Douglas County’s longest-serving judge to announce retirement on October 5


On January 4, 2019, Tahoe Township Magistrate Richard Glasson takes the oath to be administered by East Fork Magistrate Tom Perkins.
Kurt Hildebrand/The Record-Courier

STATELINE, Nevada — Douglas County’s longest-serving judge announced Thursday that he plans to retire on October 5.

Tahoe Township Magistrate Richard Glasson presented the plan to the Douglas County Commissioner.

“I don’t want the county caught off guard,” he told the commissioner. “I chose that date and time because you have a committee meeting later that morning. Accordingly, a motion may be included on the agenda to approve a qualified person to serve for the remainder of my term.”

After hearing Glasson’s announcement, Douglas County Commissioner Mark Gardner said he wanted to thank him for his service.

Glasson was reelected in 2018 to serve his current six-year term.

“I intended to retire more than two years ago, but due to the COVID-19 crisis, I have made sure that the operation of my court is stable and that other courts are not operating due to lack of justice or disputes. , migrated to a new operating system and newly put in place proper preparations, imposing a civil traffic court and securing a continuing court and community service program slowed things down. Remodeling the house inside didn’t help.”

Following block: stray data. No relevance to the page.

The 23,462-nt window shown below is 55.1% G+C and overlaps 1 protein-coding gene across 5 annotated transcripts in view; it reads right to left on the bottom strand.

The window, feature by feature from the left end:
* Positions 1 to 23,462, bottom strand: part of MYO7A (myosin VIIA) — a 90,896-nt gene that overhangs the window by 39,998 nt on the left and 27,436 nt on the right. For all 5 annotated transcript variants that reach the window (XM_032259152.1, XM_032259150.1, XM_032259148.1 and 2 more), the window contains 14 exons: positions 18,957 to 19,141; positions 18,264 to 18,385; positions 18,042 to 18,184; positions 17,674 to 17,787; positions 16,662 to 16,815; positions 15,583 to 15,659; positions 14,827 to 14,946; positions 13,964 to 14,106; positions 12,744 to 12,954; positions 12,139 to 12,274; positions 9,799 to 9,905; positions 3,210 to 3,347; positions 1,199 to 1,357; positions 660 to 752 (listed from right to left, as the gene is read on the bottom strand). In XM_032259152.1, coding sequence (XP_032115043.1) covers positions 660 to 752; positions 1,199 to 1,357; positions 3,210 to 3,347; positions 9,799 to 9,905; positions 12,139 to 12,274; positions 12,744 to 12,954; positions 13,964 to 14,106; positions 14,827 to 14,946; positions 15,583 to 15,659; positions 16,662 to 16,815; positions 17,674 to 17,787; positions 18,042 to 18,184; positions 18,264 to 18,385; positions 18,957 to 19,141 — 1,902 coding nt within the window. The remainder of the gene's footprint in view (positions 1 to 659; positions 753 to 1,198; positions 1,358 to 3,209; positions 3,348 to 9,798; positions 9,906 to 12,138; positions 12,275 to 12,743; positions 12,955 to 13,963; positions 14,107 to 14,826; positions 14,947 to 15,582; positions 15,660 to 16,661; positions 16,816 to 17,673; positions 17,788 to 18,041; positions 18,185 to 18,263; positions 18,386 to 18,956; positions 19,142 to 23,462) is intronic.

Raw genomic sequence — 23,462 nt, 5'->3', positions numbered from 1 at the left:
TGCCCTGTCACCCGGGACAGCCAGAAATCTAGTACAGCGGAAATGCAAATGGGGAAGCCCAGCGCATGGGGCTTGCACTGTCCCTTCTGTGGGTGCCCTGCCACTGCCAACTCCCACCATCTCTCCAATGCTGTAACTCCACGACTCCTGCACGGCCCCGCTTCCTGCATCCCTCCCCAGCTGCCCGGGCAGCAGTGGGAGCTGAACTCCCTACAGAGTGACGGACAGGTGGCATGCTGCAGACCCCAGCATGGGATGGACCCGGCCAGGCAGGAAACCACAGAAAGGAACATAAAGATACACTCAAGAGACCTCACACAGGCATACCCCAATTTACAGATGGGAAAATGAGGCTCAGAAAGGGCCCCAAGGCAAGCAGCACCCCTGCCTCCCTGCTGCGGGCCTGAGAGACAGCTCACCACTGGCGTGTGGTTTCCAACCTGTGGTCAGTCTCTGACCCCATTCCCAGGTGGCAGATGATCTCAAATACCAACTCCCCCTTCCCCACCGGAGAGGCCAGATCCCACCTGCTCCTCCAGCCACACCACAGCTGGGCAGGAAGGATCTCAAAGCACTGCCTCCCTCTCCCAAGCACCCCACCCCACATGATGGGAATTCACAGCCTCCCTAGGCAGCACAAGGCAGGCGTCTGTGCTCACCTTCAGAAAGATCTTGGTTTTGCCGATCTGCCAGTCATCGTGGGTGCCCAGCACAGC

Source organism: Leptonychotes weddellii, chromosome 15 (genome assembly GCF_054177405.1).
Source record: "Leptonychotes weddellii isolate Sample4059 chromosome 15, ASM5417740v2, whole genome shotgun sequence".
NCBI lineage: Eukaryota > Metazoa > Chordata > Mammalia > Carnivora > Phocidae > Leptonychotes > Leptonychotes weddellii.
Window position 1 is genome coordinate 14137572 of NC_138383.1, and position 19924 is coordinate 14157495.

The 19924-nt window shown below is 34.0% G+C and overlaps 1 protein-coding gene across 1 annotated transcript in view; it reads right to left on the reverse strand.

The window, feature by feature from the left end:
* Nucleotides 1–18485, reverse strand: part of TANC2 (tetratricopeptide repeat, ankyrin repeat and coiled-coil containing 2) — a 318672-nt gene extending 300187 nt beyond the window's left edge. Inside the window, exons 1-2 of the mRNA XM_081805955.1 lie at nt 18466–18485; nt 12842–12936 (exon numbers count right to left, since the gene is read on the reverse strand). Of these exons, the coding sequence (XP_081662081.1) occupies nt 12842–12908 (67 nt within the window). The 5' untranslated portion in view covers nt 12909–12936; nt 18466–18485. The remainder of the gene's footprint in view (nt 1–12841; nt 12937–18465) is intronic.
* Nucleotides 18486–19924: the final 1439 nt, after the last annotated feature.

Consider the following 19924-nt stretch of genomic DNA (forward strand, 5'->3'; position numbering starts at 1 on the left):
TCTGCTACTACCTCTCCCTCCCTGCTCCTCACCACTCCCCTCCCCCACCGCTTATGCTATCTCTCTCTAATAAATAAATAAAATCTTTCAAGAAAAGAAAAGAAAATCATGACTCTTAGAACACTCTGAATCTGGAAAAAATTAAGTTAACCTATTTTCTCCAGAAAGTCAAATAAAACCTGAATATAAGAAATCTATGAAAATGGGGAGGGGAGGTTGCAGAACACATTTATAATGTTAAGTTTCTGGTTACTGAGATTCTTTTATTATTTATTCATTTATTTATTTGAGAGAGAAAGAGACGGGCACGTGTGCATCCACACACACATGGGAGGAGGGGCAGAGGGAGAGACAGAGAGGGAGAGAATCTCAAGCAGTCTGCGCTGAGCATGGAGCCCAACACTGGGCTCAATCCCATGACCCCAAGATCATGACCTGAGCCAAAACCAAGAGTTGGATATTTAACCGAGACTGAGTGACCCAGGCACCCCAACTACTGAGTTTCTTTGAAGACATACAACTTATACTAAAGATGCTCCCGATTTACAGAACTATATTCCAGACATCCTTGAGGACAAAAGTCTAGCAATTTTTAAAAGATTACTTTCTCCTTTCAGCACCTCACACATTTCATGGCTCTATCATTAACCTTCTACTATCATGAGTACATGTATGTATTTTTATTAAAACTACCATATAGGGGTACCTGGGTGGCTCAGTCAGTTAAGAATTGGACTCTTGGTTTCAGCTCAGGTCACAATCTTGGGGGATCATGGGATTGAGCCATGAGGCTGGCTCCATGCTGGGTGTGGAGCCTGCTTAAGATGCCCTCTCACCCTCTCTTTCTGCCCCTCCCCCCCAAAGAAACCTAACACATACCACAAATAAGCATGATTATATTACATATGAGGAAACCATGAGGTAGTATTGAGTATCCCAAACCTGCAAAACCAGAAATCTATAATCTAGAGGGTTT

First elected in 2000, he became the fourth elected candidate since the township was founded in 1947.

“I am blessed to have the most knowledgeable, competent, helpful and caring legal support team imaginable.”

District Judge Todd Young said he misses Glasson.

“He has been a consistent source of wisdom and creativity for our county,” Young said. has taught and mentored hundreds of judges in his career and has made a definite improvement to our judicial system.”

Young said he has had the pleasure of working with Glasson over the years.

“Judge Glason has brought us thoughtful and compassionate ideas for moving our local justice system forward,” he said. “He has played a vital role in the modernization of the government’s local judicial branch and has been dedicated to bringing efficiency and transparency to the courts, with the aim of furthering constitutional ideals. Without him on the bench. I’ll miss him, but I’m sure I’ll find time to share a taco or two with him. I’m proud to be his friend.”

District Attorney Mark Jackson said Wednesday that he has been with Glasson for nearly 30 years.

“When we were in private practice in the 1990s, we filed several lawsuits against lawyers,” Jackson said. He was a staunch advocate.”

Jackson said he showed up at the district attorney’s office the same week Glason donned his court uniform. At the time, prosecutors said he was assigned to the Lake Tahoe office every six months.

“I served several of these rotations during my first six years as a prosecutor,” Jackson said. “During that time, there have been over 100 bench trials presided over by Judge Glasson. He is one of the most knowledgeable judges on the rules of evidence. Over the past 23 years, he has used his knowledge and experience in innovative ways.”

In 2020, judges in Nevada, with limited jurisdiction, virtually met to present Glasson with the Society’s Lifetime Achievement Award.

Glasson moved to Lake Tahoe the day after graduating from high school on the San Francisco Peninsula. He left the area to attend college and his McGeorge School of Law.

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